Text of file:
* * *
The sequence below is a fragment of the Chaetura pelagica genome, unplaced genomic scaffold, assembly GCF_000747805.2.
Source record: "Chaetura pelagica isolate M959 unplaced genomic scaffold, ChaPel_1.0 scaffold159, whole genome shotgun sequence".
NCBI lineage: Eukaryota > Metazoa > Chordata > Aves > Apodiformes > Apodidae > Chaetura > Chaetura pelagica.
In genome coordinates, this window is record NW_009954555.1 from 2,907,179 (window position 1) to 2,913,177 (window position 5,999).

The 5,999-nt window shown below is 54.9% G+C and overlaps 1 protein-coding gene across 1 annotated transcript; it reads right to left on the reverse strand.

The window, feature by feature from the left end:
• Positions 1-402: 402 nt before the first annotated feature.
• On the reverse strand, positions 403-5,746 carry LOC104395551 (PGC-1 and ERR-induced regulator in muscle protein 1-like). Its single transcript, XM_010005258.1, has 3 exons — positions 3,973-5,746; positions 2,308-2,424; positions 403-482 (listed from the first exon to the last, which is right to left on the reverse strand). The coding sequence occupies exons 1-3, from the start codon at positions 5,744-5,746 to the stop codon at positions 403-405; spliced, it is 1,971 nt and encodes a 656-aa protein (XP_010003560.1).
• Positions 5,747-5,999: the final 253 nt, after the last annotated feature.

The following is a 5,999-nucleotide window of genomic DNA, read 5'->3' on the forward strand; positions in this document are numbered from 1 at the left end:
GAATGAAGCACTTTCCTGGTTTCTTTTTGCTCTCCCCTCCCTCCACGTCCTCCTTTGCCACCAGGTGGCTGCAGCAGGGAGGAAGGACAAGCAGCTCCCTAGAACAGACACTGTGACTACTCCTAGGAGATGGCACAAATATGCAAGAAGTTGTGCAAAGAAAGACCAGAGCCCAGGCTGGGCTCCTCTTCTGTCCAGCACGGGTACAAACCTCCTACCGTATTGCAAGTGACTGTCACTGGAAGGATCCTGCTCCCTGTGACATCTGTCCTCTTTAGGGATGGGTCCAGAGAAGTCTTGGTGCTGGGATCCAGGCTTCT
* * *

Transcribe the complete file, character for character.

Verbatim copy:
The sequence below is a fragment of the Chaetura pelagica genome, unplaced genomic scaffold, assembly GCF_000747805.2.
Source record: "Chaetura pelagica isolate M959 unplaced genomic scaffold, ChaPel_1.0 scaffold159, whole genome shotgun sequence".
NCBI lineage: Eukaryota > Metazoa > Chordata > Aves > Apodiformes > Apodidae > Chaetura > Chaetura pelagica.
In genome coordinates, this window is record NW_009954555.1 from 2,907,179 (window position 1) to 2,913,177 (window position 5,999).

The 5,999-nt window shown below is 54.9% G+C and overlaps 1 protein-coding gene across 1 annotated transcript; it reads right to left on the reverse strand.

The window, feature by feature from the left end:
• Positions 1-402: 402 nt before the first annotated feature.
• On the reverse strand, positions 403-5,746 carry LOC104395551 (PGC-1 and ERR-induced regulator in muscle protein 1-like). Its single transcript, XM_010005258.1, has 3 exons — positions 3,973-5,746; positions 2,308-2,424; positions 403-482 (listed from the first exon to the last, which is right to left on the reverse strand). The coding sequence occupies exons 1-3, from the start codon at positions 5,744-5,746 to the stop codon at positions 403-405; spliced, it is 1,971 nt and encodes a 656-aa protein (XP_010003560.1).
• Positions 5,747-5,999: the final 253 nt, after the last annotated feature.

The following is a 5,999-nucleotide window of genomic DNA, read 5'->3' on the forward strand; positions in this document are numbered from 1 at the left end:
GAATGAAGCACTTTCCTGGTTTCTTTTTGCTCTCCCCTCCCTCCACGTCCTCCTTTGCCACCAGGTGGCTGCAGCAGGGAGGAAGGACAAGCAGCTCCCTAGAACAGACACTGTGACTACTCCTAGGAGATGGCACAAATATGCAAGAAGTTGTGCAAAGAAAGACCAGAGCCCAGGCTGGGCTCCTCTTCTGTCCAGCACGGGTACAAACCTCCTACCGTATTGCAAGTGACTGTCACTGGAAGGATCCTGCTCCCTGTGACATCTGTCCTCTTTAGGGATGGGTCCAGAGAAGTCTTGGTGCTGGGATCCAGGCTTCT